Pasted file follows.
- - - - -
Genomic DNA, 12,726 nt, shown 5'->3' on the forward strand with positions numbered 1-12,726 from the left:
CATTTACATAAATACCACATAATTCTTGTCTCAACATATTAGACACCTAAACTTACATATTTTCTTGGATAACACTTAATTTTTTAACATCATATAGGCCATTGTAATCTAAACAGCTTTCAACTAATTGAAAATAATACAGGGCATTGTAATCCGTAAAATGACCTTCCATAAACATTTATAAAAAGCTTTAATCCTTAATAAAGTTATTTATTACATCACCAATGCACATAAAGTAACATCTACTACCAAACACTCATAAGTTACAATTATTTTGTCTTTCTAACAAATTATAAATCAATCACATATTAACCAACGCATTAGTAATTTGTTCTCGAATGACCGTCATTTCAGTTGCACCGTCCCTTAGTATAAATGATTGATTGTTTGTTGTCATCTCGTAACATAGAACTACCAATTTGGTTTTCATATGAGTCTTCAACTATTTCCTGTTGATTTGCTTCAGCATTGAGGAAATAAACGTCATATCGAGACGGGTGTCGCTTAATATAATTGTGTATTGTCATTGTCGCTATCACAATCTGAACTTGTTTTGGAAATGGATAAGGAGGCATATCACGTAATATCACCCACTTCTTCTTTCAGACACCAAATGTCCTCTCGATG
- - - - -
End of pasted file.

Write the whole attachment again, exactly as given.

Genomic DNA, 12,726 nt, shown 5'->3' on the forward strand with positions numbered 1-12,726 from the left:
CATTTACATAAATACCACATAATTCTTGTCTCAACATATTAGACACCTAAACTTACATATTTTCTTGGATAACACTTAATTTTTTAACATCATATAGGCCATTGTAATCTAAACAGCTTTCAACTAATTGAAAATAATACAGGGCATTGTAATCCGTAAAATGACCTTCCATAAACATTTATAAAAAGCTTTAATCCTTAATAAAGTTATTTATTACATCACCAATGCACATAAAGTAACATCTACTACCAAACACTCATAAGTTACAATTATTTTGTCTTTCTAACAAATTATAAATCAATCACATATTAACCAACGCATTAGTAATTTGTTCTCGAATGACCGTCATTTCAGTTGCACCGTCCCTTAGTATAAATGATTGATTGTTTGTTGTCATCTCGTAACATAGAACTACCAATTTGGTTTTCATATGAGTCTTCAACTATTTCCTGTTGATTTGCTTCAGCATTGAGGAAATAAACGTCATATCGAGACGGGTGTCGCTTAATATAATTGTGTATTGTCATTGTCGCTATCACAATCTGAACTTGTTTTGGAAATGGATAAGGAGGCATATCACGTAATATCACCCACTTCTTCTTTCAGACACCAAATGTCCTCTCGATG